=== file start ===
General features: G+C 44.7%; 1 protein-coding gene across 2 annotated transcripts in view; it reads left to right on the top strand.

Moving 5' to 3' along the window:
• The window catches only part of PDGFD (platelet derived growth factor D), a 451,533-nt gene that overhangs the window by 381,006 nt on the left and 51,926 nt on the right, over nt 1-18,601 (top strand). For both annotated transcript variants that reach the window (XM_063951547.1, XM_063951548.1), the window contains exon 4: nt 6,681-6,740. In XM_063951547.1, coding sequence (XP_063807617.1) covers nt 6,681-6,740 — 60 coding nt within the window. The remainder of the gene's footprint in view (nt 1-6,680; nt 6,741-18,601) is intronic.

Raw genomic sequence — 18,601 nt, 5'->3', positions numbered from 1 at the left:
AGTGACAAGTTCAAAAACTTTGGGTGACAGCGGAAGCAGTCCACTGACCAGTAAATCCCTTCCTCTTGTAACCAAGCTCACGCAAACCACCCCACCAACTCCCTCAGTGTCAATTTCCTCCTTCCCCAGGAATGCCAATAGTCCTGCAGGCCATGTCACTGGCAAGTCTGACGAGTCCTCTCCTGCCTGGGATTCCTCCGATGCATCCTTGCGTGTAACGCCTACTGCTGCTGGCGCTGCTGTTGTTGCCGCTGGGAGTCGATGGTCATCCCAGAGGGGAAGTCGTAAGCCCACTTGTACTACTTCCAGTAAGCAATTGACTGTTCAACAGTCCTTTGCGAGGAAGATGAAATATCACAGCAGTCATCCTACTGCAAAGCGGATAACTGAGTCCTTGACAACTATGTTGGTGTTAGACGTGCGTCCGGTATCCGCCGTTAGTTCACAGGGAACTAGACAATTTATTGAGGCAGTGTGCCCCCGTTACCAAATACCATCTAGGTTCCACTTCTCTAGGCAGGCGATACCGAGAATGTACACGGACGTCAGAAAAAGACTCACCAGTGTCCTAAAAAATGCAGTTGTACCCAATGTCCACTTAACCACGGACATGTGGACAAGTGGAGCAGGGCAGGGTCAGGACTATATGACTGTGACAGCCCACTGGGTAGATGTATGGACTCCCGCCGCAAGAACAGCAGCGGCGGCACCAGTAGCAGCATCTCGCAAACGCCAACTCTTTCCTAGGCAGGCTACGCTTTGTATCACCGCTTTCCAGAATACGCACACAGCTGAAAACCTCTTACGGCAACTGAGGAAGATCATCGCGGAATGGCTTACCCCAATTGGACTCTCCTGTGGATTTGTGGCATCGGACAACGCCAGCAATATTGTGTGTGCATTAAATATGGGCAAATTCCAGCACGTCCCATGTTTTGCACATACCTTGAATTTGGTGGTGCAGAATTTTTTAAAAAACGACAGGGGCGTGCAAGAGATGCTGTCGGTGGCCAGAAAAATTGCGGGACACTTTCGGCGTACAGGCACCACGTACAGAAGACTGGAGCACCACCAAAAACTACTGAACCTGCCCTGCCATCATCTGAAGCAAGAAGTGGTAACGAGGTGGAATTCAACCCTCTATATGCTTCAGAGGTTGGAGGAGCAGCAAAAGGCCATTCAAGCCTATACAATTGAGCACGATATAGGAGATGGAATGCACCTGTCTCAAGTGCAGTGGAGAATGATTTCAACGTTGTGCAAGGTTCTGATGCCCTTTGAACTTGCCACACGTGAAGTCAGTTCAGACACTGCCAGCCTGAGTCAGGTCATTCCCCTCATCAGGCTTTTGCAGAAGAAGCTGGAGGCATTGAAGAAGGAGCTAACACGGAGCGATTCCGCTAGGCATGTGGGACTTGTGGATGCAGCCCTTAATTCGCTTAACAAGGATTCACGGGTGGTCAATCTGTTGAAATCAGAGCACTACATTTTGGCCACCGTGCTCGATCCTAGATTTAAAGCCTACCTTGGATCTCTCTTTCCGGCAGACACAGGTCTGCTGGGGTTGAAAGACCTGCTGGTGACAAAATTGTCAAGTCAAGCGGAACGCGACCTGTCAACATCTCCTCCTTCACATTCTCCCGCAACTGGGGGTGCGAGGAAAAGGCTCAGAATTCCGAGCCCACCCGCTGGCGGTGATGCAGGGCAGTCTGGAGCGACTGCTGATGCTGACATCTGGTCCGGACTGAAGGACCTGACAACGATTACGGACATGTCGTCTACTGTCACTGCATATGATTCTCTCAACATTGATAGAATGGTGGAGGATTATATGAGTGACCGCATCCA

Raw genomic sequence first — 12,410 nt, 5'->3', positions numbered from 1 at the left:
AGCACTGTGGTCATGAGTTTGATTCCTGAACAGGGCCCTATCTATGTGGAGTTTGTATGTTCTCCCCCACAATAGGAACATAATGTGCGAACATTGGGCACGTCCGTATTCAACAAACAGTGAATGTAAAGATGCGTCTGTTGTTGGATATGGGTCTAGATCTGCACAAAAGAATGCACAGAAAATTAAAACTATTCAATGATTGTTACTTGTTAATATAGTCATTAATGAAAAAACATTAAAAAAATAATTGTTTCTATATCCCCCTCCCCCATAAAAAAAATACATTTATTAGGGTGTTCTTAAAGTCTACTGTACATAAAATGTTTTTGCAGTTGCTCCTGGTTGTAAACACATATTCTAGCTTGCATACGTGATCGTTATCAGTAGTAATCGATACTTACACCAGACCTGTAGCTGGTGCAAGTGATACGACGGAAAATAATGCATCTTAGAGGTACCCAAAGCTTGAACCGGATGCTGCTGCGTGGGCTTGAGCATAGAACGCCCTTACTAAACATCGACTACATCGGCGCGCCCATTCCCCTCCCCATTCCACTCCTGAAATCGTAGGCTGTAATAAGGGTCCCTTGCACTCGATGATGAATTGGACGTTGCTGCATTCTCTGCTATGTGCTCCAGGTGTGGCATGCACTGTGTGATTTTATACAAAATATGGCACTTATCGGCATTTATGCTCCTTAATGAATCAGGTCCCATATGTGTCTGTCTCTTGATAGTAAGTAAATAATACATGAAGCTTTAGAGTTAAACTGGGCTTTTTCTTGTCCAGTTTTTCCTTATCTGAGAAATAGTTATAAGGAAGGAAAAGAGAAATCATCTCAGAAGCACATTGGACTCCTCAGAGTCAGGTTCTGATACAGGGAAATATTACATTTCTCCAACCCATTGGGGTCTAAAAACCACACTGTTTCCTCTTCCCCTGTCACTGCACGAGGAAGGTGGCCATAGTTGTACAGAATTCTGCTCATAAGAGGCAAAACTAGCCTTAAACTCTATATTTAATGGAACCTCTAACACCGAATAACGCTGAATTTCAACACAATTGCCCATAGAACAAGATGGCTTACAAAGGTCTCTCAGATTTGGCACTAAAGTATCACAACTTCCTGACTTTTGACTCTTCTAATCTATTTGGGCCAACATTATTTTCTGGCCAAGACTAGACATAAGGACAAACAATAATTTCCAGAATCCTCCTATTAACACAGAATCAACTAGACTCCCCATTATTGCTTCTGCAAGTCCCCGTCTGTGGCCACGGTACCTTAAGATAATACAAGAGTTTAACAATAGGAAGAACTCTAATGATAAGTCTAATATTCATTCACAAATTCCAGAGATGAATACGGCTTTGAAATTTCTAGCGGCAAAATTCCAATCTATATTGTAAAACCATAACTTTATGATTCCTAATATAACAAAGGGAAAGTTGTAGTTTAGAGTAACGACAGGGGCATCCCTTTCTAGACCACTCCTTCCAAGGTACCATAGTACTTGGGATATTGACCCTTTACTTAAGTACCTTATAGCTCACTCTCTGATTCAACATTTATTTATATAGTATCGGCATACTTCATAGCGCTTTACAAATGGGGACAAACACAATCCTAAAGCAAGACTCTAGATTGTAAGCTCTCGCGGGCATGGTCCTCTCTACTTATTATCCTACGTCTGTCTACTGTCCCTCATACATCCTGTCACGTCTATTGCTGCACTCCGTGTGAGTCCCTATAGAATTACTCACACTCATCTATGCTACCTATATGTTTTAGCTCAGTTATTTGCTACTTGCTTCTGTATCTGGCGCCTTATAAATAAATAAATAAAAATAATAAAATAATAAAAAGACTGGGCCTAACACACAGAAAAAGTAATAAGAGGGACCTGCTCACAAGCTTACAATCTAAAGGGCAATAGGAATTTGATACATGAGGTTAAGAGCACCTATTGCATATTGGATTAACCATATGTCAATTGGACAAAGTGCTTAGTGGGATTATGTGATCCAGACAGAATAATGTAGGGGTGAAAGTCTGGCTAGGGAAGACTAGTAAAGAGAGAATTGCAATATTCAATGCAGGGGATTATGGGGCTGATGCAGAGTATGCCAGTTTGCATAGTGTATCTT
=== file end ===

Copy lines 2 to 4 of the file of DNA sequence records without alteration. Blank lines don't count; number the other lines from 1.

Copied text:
Moving 5' to 3' along the window:
• The window catches only part of PDGFD (platelet derived growth factor D), a 451,533-nt gene that overhangs the window by 381,006 nt on the left and 51,926 nt on the right, over nt 1-18,601 (top strand). For both annotated transcript variants that reach the window (XM_063951547.1, XM_063951548.1), the window contains exon 4: nt 6,681-6,740. In XM_063951547.1, coding sequence (XP_063807617.1) covers nt 6,681-6,740 — 60 coding nt within the window. The remainder of the gene's footprint in view (nt 1-6,680; nt 6,741-18,601) is intronic.

Raw genomic sequence — 18,601 nt, 5'->3', positions numbered from 1 at the left: